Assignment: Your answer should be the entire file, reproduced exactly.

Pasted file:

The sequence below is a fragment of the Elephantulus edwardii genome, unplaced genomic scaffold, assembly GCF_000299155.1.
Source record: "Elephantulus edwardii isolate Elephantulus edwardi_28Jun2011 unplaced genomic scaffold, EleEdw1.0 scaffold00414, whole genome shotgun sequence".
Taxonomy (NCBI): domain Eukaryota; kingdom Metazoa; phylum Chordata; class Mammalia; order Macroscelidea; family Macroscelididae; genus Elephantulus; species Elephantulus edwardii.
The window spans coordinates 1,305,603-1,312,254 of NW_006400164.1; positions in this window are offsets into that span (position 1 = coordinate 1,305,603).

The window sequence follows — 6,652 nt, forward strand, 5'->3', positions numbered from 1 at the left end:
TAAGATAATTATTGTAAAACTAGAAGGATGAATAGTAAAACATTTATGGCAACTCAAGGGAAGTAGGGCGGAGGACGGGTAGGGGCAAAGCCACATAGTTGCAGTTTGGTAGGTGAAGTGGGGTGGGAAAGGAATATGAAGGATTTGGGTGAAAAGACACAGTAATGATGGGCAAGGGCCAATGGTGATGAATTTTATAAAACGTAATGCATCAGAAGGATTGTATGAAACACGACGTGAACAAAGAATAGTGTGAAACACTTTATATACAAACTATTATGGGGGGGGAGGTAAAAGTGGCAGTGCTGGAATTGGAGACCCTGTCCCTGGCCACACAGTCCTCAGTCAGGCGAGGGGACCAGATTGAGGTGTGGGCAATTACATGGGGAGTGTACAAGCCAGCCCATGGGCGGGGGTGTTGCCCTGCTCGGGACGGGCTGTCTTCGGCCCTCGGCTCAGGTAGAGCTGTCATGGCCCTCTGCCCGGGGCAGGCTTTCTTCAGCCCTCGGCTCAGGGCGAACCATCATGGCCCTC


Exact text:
The sequence below is a fragment of the Elephantulus edwardii genome, unplaced genomic scaffold, assembly GCF_000299155.1.
Source record: "Elephantulus edwardii isolate Elephantulus edwardi_28Jun2011 unplaced genomic scaffold, EleEdw1.0 scaffold00414, whole genome shotgun sequence".
Taxonomy (NCBI): domain Eukaryota; kingdom Metazoa; phylum Chordata; class Mammalia; order Macroscelidea; family Macroscelididae; genus Elephantulus; species Elephantulus edwardii.
The window spans coordinates 1,305,603-1,312,254 of NW_006400164.1; positions in this window are offsets into that span (position 1 = coordinate 1,305,603).

The window sequence follows — 6,652 nt, forward strand, 5'->3', positions numbered from 1 at the left end:
TAAGATAATTATTGTAAAACTAGAAGGATGAATAGTAAAACATTTATGGCAACTCAAGGGAAGTAGGGCGGAGGACGGGTAGGGGCAAAGCCACATAGTTGCAGTTTGGTAGGTGAAGTGGGGTGGGAAAGGAATATGAAGGATTTGGGTGAAAAGACACAGTAATGATGGGCAAGGGCCAATGGTGATGAATTTTATAAAACGTAATGCATCAGAAGGATTGTATGAAACACGACGTGAACAAAGAATAGTGTGAAACACTTTATATACAAACTATTATGGGGGGGGAGGTAAAAGTGGCAGTGCTGGAATTGGAGACCCTGTCCCTGGCCACACAGTCCTCAGTCAGGCGAGGGGACCAGATTGAGGTGTGGGCAATTACATGGGGAGTGTACAAGCCAGCCCATGGGCGGGGGTGTTGCCCTGCTCGGGACGGGCTGTCTTCGGCCCTCGGCTCAGGTAGAGCTGTCATGGCCCTCTGCCCGGGGCAGGCTTTCTTCAGCCCTCGGCTCAGGGCGAACCATCATGGCCCTC